Liz Brandon of Oklahoma Money Matters taught students about the importance of protecting their identity on Oct. 25.
Brandon started by saying anytime someone uses any part of an individual’s personal information as their own, they are committing fraud. She said fraud is a rising epidemic.
“[Fraud] is the fastest rising crime with nearly nine to 10 million cases,” she said. “College students make up the largest demographic, at nearly 34 percent of people affected in the crime.”
Brandon said factors contributing to high rates of identity theft among college students include unsecure dorm rooms, and the demand and portability of laptops.
“A large amount of personal information is kept on laptops,” Brandon said.
“One is stolen every 12 seconds.”
Several students in the group said they knew people who had been affected by fraud issues, and wanted some tips to keep their belongings and identities safe.
Brandon said to keep up to 10 years’ worth of documents organized and in folders, so if information goes missing you will be aware.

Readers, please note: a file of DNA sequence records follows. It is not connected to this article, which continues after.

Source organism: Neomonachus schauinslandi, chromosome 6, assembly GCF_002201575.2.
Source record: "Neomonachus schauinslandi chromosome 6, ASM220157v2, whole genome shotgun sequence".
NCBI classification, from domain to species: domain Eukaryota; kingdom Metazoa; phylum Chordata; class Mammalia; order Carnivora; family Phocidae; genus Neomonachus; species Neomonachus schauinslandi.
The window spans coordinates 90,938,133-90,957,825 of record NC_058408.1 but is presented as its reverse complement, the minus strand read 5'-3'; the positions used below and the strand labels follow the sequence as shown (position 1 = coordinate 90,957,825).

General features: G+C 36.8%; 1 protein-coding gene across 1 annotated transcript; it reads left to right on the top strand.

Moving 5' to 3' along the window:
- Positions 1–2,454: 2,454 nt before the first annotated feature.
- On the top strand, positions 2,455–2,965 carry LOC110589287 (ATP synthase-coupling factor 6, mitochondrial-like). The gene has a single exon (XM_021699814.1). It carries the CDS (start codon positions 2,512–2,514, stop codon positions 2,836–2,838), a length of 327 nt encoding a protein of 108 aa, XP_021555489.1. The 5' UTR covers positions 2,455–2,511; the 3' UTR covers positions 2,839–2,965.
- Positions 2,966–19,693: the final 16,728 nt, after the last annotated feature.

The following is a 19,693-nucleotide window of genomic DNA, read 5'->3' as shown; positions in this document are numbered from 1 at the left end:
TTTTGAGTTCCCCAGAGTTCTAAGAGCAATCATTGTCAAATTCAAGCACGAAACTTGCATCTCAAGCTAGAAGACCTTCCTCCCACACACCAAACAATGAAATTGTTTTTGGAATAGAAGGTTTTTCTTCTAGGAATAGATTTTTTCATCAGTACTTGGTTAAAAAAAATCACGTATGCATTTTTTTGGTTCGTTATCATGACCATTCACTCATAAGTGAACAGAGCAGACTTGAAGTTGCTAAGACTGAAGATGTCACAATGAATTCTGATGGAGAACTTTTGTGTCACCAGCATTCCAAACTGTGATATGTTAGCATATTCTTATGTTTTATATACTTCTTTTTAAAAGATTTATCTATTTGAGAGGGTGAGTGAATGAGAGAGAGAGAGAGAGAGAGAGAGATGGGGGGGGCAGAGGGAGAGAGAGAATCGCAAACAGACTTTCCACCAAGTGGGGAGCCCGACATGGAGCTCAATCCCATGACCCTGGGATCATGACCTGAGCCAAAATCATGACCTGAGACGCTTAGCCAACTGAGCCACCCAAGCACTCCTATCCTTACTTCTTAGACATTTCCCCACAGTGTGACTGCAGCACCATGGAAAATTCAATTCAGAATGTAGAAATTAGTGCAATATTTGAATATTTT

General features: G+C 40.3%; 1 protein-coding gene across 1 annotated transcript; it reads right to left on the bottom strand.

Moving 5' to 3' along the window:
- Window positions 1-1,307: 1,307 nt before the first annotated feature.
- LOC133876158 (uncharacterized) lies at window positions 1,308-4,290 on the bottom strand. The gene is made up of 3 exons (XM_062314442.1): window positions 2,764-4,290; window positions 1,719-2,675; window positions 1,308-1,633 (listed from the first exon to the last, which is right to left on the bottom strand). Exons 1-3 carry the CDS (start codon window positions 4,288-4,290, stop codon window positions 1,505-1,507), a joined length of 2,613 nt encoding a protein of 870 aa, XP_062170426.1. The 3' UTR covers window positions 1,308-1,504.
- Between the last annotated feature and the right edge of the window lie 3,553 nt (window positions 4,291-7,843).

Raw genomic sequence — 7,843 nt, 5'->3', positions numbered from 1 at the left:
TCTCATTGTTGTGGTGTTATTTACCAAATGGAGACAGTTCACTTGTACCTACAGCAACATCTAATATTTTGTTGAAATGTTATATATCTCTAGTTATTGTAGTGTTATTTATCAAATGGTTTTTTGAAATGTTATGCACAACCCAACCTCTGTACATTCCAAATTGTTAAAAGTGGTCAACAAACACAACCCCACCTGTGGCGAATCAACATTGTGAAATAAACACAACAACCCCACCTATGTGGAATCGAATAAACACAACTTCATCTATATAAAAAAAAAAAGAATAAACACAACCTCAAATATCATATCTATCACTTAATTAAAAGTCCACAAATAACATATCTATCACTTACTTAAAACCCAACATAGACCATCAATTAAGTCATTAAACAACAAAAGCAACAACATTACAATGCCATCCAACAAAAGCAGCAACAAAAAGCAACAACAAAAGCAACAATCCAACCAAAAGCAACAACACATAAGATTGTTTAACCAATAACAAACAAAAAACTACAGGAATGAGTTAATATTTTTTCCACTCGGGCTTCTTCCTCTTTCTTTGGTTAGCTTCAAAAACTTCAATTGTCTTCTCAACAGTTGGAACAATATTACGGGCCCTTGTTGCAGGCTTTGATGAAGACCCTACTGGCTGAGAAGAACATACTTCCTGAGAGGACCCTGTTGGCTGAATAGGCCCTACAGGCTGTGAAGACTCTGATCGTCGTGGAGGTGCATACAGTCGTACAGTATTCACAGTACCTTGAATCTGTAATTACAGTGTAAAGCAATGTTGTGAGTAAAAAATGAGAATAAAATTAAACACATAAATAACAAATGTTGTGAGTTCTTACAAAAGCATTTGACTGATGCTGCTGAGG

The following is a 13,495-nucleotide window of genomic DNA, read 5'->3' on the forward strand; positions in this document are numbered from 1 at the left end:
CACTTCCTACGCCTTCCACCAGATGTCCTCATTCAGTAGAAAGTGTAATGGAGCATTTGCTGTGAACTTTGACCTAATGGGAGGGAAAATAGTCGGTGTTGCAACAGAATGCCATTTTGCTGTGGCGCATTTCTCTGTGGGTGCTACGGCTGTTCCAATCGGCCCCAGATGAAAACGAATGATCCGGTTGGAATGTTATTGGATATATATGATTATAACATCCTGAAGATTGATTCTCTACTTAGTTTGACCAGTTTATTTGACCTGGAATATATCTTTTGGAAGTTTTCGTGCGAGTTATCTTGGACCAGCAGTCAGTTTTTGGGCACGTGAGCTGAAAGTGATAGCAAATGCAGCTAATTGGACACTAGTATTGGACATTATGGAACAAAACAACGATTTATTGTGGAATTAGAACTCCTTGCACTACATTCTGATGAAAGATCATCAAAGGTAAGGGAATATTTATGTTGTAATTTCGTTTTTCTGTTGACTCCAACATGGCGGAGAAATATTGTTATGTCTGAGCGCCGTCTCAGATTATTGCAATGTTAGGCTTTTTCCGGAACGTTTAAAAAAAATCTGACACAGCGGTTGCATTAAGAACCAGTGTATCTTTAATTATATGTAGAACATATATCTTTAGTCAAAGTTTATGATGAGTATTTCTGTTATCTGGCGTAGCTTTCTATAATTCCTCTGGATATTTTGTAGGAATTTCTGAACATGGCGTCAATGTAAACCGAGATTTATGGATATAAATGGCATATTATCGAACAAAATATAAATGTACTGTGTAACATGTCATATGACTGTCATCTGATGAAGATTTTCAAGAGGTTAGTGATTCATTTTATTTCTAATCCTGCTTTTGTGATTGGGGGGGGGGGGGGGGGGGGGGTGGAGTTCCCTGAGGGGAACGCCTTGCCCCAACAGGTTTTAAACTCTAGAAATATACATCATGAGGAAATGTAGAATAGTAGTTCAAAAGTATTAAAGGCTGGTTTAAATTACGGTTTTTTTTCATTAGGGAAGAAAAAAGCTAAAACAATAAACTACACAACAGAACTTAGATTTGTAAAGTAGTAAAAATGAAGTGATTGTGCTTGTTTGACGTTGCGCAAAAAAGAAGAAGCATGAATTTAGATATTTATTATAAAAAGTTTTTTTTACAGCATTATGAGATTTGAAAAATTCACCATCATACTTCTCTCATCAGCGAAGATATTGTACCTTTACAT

“Also, another way to be safe is to keep documents, even your Social Security card, in a safe,” she said. “[Safes] cost between $30 to $50 at WalMart.”
In addition, Brandon said, students should use caution when dealing with items such as junk mail, as they can contain personal information.
“Everyone should cross-shred these documents, (as) opposed to just throwing them away,” Brandon said.
“Also, to stop the junk mail, people may call 888-567-8688. They will [then] be asked to complete a two-step process.”
She said students can go as far as to set their Facebook profiles to private, but still should not include critical pieces of information.
“People should still check their credit report to catch any unusual activity, so they can stop the problem before it progresses,” Brandon said.
For more information on identity theft, visit www.idtheftcenter.org.